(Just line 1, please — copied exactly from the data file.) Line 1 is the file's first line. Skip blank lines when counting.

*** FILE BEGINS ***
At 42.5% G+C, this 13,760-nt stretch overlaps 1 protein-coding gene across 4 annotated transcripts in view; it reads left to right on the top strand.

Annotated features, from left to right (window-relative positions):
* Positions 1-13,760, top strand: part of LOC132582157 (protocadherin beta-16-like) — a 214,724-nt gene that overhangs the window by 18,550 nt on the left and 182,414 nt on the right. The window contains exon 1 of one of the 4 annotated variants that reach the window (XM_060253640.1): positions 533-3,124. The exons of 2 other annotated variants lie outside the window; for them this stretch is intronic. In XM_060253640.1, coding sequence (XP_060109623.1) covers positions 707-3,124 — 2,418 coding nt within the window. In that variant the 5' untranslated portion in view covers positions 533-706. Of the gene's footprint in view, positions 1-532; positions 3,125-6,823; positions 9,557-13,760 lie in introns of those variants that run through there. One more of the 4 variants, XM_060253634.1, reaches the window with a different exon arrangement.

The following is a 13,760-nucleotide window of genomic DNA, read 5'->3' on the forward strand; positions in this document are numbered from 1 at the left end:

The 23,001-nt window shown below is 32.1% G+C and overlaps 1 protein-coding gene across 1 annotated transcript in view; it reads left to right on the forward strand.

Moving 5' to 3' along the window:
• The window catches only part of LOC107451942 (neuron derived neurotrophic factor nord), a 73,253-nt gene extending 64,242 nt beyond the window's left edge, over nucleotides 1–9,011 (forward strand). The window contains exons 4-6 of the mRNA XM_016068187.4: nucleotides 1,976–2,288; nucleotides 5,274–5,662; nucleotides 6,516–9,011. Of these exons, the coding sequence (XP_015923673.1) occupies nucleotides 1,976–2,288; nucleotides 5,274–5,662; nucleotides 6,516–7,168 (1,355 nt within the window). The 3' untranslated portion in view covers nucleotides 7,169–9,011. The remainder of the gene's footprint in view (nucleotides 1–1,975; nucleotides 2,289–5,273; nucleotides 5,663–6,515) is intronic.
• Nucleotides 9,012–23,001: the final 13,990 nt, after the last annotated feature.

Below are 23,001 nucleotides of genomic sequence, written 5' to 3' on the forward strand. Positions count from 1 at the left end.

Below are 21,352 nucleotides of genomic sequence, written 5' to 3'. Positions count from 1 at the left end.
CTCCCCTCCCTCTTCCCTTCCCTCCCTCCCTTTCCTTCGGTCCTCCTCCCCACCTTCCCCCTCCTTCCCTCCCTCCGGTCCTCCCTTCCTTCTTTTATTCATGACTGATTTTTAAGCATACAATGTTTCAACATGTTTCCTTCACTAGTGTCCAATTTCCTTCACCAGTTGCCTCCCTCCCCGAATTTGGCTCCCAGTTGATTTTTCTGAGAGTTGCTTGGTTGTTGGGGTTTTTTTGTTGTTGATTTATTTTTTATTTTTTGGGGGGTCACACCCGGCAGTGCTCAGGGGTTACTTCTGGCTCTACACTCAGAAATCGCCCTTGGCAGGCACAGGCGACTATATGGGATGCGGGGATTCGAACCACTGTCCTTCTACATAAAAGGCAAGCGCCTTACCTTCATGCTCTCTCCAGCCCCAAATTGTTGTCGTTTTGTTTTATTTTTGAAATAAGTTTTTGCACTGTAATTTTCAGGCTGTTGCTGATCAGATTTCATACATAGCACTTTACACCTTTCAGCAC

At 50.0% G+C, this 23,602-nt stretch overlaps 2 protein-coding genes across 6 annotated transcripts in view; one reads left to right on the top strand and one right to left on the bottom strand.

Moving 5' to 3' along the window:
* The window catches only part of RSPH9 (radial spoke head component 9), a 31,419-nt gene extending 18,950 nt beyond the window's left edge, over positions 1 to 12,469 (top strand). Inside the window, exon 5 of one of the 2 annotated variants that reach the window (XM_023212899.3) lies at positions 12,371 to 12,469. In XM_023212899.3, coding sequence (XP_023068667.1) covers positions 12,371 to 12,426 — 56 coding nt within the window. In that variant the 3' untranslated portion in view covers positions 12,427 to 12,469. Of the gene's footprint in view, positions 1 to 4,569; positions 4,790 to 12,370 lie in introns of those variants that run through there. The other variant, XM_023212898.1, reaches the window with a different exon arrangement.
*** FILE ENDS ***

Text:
At 42.5% G+C, this 13,760-nt stretch overlaps 1 protein-coding gene across 4 annotated transcripts in view; it reads left to right on the top strand.